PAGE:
By Lisa Johnston
New products on display at the American International Toy Fair, held in N
The Asian white goods invasion gained momentum this month when Samsung and Korea's LG Electronics announced the placement of major refrigeration programs with, respectively, Best Buy and a half dozen dominant regional chains.
For Samsung, which introduced its first full-size refrigeration line only months ago at the Kitchen/Bath Industry Show in Chicago, the Best Buy placement is something of a coup (see TWICE, April 15, p. 1). The No. 3 appliance chain will be the first retailer to launch the high-end platform this week with a nationwide rollout that will encompass virtually all of its 500-plus stores.
According to Best Buy merchandise manager/appliances Dave Kielly, the Samsung display will include five pieces: two bottom mounts and three side-by-sides, all manufactured off shore. The bottom mounts will retail for $799 for the 18-cubic-foot model and $949 for the 20-cubic-foot version, while the side-by-sides will range from $1,099 to $1,699 depending on finish and features.
All of the refrigerators are available in either white or stainless, and feature multi-air flow technology, a patented twin cooling system and digital temperature controls to ensure fresher food and superior energy savings. In addition, the side-by-sides will also offer instant system readouts, quick-freezing and cooling controls, and tall-glass water and ice dispensers.
Kielly said the units will be presented with "traditional signing" and accompanied by promotional pamphlets. He declined to comment on which products were being edged out to make room for the new refrigerators.
But why choose Samsung, which is better known for its consumer electronics and microwave ovens, to supply a core appliance category? Chuck Conrad, VP/appliances and home essentials, acknowledged the company's limited consumer connection in the kitchen. "It was a small concern going in," he conceded, "but it's a solid, well-known brand name, and we see an opportunity to leverage Samsung's CE reputation."
Industry observers contend that the Samsung platform will allow Best Buy to avoid head-to-head competition with Lowe's, Home Depot and independent dealers on traditional domestic majap brands as those channels continue to gain market share. Indeed, Best Buy vice chairman/CEO Brad Anderson noted that his company's most recent appliance efforts have faltered (see Best Buy story, p. 1), renewing rumors that the retailer, like Circuit City, may eventually abandon the business.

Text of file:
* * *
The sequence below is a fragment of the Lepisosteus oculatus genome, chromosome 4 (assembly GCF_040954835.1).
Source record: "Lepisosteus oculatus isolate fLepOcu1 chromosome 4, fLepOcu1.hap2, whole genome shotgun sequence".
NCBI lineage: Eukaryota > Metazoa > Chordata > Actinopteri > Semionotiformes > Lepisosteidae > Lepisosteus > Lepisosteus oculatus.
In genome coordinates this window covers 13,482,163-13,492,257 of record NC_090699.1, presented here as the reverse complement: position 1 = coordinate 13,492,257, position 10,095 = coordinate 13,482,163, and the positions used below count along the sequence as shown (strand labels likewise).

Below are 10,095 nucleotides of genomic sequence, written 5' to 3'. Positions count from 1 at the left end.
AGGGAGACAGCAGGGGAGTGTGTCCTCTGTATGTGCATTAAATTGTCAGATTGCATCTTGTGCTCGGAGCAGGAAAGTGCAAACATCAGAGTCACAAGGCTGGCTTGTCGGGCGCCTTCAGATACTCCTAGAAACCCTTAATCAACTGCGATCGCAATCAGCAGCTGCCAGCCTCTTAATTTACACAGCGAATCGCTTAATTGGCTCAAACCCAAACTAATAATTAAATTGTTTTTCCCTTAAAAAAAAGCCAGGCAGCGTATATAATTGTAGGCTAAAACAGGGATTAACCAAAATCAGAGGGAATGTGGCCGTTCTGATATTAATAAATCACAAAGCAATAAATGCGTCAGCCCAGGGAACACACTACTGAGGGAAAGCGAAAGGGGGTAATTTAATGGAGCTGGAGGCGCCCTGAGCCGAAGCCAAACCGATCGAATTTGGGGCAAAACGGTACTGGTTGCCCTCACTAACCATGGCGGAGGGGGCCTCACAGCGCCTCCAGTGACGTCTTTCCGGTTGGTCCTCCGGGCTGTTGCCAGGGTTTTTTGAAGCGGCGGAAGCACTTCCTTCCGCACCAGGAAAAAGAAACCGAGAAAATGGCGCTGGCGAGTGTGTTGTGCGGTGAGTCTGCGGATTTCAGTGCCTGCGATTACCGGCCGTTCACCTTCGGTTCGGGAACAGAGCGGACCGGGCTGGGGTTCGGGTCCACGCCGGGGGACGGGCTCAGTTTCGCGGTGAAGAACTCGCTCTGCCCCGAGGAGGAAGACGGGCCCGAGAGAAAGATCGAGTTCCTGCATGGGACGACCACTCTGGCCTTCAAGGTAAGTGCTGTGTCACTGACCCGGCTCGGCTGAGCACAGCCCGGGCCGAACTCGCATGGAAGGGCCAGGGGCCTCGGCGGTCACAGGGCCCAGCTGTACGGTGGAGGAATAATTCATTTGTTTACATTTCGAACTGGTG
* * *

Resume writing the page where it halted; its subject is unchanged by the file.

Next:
But Conrad said the company remained committed to the category, at least for the short term. "We have a very specific commitment for today to major appliances," he said. "We're always re-evaluating our businesses. But all of the numbers we get say customers want to buy appliances at Best Buy, and no data suggests otherwise to get out. So we are very actively looking at appliances from every angle and are working closely with our vendor partners to provide a shopping experience that will garner more and more people."
Meanwhile, LG, which has been nipping at the heels of U.S. white goods manufacturers, has become the first majap vendor to win widespread placement of an Internet-ready refrigerator. Beginning in October, regional powerhouses Fry's Electronics, P.C. Richard & Son, Nationwide member Warner's Stellian and NATM's American TV & Appliance, Conn's and H.H. Gregg will begin showing LG's 26-cubic-foot Multimedia Refrigerator. The unit features a high-quality 15.1-inch TFT-LCD and its own LAN port, enabling the refrigerator to act as a residential gateway and provide Web access.
"LG is the first company to bring to reality the 'smart' appliances that have been fantasized by futurists for some time," said LG Electronics U.S.A. president Simon Kang. "Until now the kitchen and home computer were kept in separate rooms in most households. While the Multimedia Refrigerator is not meant to take the place of the home computer, it does bring multimedia technology and Internet connectivity into the kitchen — the center of home and family activity."
In addition to surfing the Web, the unit will allow consumers to watch TV, leave video messages and monitor grocery inventory without opening the door. The refrigerator also features a fingerprint-resistant Titanium finish, and received the Good Housekeeping Institute's Good Housekeeping Seal of approval in July. It carries a suggested retail of $7,999, although P.C. Richard director and general merchandise manager Doug Kelly expects the price point to eventually settle to $2,495.
"Do we expect to sell boatloads?" Kelly asked. "No, but we're seeding for the future, when there's a universal backend to support its capabilities. We have other LG products that we've been successful in, and this will make us look different."
Kelly said he is placing the refrigerator in 10 of the chain's 44 stores that also feature plasma TVs and other hi-tech products. "We'll see what the reaction is," he said.
This TWICE webinar, hosted by senior editor Alan Wolf, will take a look at what may be the hottest CE products at retail that will be sold during the all-important fourth quarter. Top technologies, market strategies and industry trends will be discussed with industry analysts and executives.